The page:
See, there's no database of "target audiences" out there that you can just look up an audience and get all the info on how to market to them. The best thing to do, particularly if you're fairly new at this, is to look to yourself first. Think of things you like to do, problems you run into, issues that concern you. If they're on your mind, likely they're on the minds of others, too.
Then go out and find those others. At the very least, you will make some new friends who share some of your interests. If you pay attention to their conversations and apply a bit of thought and imagination, though, you'll also find a weath of business ideas.
But the frustrating thing is that I do not know how to do it.
If this sounds like a lot of hard work, it is. The only people who are going to tell you it's "effortless" to earn money online are the people trying to sell you a copy of their overpriced "foolproof money making system."
But keep in mind, "hard work" does not equal impossible.
Posted 15 May 2007 - 09:11 PM
It's just kind of frustrating to get stuck in the research phrase and not getting anywhere, not knowing what to do or how to do it. Sometimes just got to let off some steam.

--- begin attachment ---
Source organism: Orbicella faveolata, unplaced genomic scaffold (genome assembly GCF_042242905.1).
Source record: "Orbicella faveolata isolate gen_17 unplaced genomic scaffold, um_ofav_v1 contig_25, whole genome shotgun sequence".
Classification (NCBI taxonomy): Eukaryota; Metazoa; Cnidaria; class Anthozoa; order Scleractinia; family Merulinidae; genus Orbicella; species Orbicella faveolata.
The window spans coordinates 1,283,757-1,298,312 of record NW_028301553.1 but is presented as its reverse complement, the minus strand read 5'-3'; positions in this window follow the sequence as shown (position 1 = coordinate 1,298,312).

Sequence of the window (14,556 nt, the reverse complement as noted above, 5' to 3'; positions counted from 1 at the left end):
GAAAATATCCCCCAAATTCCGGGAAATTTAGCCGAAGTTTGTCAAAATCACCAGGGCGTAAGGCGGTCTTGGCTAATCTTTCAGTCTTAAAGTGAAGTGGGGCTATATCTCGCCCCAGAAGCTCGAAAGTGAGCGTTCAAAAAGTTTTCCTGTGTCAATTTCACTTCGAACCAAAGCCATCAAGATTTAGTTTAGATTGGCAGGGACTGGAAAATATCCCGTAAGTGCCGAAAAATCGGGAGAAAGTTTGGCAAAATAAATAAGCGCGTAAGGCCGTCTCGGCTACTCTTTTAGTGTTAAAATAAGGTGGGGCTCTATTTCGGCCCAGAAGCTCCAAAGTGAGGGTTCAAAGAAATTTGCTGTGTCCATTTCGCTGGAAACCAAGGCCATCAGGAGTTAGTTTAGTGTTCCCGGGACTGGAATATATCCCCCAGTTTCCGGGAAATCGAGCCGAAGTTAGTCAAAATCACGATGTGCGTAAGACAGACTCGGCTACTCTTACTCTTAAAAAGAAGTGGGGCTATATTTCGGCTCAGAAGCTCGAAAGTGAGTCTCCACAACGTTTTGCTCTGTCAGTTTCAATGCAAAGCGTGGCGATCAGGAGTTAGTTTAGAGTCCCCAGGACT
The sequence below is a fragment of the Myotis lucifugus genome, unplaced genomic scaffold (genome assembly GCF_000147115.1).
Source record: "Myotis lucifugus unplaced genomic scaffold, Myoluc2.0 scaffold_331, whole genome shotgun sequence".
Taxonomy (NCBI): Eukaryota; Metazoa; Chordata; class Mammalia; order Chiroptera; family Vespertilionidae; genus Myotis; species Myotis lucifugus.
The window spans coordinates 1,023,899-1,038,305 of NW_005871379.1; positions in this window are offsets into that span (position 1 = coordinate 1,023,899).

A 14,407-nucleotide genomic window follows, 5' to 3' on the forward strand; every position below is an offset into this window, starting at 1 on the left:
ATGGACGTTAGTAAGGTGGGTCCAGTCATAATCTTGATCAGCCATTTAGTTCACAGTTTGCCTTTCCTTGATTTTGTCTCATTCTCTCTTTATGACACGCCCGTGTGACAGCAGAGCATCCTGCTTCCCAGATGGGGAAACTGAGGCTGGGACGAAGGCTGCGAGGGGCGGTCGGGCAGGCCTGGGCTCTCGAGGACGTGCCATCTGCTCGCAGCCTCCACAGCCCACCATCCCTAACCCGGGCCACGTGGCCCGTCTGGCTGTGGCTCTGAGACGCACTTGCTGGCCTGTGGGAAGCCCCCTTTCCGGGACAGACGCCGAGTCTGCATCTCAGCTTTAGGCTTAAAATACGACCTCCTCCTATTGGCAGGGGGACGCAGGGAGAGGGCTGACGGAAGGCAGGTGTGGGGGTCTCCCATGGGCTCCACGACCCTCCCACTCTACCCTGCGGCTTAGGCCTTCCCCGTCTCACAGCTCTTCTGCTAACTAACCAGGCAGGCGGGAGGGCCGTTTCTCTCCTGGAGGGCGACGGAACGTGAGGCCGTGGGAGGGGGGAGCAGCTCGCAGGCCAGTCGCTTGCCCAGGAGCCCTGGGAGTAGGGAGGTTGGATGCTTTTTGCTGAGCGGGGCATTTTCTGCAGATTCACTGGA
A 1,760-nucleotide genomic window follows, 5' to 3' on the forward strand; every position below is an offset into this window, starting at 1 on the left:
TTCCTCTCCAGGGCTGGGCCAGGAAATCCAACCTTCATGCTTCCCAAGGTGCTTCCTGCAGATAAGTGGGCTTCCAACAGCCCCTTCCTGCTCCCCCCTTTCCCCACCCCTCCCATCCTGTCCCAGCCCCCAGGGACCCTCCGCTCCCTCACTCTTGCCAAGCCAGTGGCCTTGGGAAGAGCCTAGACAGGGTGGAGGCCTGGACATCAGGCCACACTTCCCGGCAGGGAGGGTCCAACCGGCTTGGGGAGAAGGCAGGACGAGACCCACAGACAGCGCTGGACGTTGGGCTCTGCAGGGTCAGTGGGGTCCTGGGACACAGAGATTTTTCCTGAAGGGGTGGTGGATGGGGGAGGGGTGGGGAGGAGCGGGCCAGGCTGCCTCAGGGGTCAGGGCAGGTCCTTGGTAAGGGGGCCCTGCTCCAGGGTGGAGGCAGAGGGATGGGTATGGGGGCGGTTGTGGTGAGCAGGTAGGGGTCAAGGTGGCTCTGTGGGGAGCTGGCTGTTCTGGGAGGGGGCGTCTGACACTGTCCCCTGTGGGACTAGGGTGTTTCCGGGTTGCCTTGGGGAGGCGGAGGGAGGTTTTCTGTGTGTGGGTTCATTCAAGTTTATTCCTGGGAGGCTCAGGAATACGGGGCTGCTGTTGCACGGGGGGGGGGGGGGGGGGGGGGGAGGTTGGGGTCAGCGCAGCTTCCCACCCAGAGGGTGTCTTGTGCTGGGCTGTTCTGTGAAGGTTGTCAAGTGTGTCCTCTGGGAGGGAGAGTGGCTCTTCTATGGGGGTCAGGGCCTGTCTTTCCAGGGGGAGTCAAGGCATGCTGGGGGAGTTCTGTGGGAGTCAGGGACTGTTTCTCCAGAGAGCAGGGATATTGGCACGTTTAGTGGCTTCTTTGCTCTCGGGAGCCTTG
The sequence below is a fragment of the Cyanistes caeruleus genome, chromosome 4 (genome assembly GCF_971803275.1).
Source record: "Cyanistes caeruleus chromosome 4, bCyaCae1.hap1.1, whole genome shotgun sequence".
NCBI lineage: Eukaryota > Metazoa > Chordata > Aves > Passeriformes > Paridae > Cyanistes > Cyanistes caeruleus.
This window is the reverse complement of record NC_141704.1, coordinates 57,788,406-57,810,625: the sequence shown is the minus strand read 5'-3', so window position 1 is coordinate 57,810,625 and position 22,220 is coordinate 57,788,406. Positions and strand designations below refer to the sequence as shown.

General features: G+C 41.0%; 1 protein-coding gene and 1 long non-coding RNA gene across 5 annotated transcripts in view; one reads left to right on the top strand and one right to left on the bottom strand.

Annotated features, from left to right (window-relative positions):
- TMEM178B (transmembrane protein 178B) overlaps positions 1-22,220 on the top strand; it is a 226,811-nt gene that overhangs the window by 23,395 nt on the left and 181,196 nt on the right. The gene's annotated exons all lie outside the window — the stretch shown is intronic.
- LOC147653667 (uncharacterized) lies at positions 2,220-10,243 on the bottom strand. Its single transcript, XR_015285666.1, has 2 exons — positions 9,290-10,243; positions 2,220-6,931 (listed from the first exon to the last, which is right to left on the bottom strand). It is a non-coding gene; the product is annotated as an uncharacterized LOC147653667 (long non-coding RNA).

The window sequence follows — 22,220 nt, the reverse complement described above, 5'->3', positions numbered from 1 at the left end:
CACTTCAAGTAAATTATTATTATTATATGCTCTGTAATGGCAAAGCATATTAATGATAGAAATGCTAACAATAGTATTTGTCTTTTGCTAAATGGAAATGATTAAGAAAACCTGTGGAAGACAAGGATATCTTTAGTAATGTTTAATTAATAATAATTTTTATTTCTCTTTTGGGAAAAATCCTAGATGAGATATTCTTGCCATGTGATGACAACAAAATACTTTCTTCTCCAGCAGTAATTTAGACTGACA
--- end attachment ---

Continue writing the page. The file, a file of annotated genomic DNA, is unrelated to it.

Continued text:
LOL maybe it's better if I just throw all those preliminary research steps out of the window, go to Clickbank, just grab a hot product and start selling it.
Torka, Randy and Kyle, thanks again for the great advice!
Posted 16 May 2007 - 08:28 AM
It's called "Analysis Paralysis" and it can affect any of us from time to time if we aren't careful.
Remember, your first effort doesn't have to be perfect. Say you don't have copy that precisely targets your exact intended audience with all the most effective sales triggers possible. What would be the dire civilization-ending consequences of that?
Well, maybe you wouldn't make as many sales as you would if your copy were the very essence of perfection. Okay, if the copy is really bad you might not make any sales at all. But at least if your pages are out there, you have the opportunity to make a sale... which is 100% more chance than you have if your ideas are still in your head or sitting, unpublished, on your hard drive.
You've got to start somewhere, or you'll never get anywhere.